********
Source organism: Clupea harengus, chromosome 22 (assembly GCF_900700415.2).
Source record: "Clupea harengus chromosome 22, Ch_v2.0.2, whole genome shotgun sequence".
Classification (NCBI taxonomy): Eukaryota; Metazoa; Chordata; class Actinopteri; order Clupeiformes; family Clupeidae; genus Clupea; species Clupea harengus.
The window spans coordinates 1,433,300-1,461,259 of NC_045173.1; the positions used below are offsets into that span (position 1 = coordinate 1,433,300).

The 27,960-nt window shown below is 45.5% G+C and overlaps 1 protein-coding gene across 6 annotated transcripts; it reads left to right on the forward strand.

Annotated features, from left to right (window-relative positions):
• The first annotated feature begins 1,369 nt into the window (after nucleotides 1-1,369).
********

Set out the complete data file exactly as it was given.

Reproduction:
Source organism: Clupea harengus, chromosome 22 (assembly GCF_900700415.2).
Source record: "Clupea harengus chromosome 22, Ch_v2.0.2, whole genome shotgun sequence".
Classification (NCBI taxonomy): Eukaryota; Metazoa; Chordata; class Actinopteri; order Clupeiformes; family Clupeidae; genus Clupea; species Clupea harengus.
The window spans coordinates 1,433,300-1,461,259 of NC_045173.1; the positions used below are offsets into that span (position 1 = coordinate 1,433,300).

The 27,960-nt window shown below is 45.5% G+C and overlaps 1 protein-coding gene across 6 annotated transcripts; it reads left to right on the forward strand.

Annotated features, from left to right (window-relative positions):
• The first annotated feature begins 1,369 nt into the window (after nucleotides 1-1,369).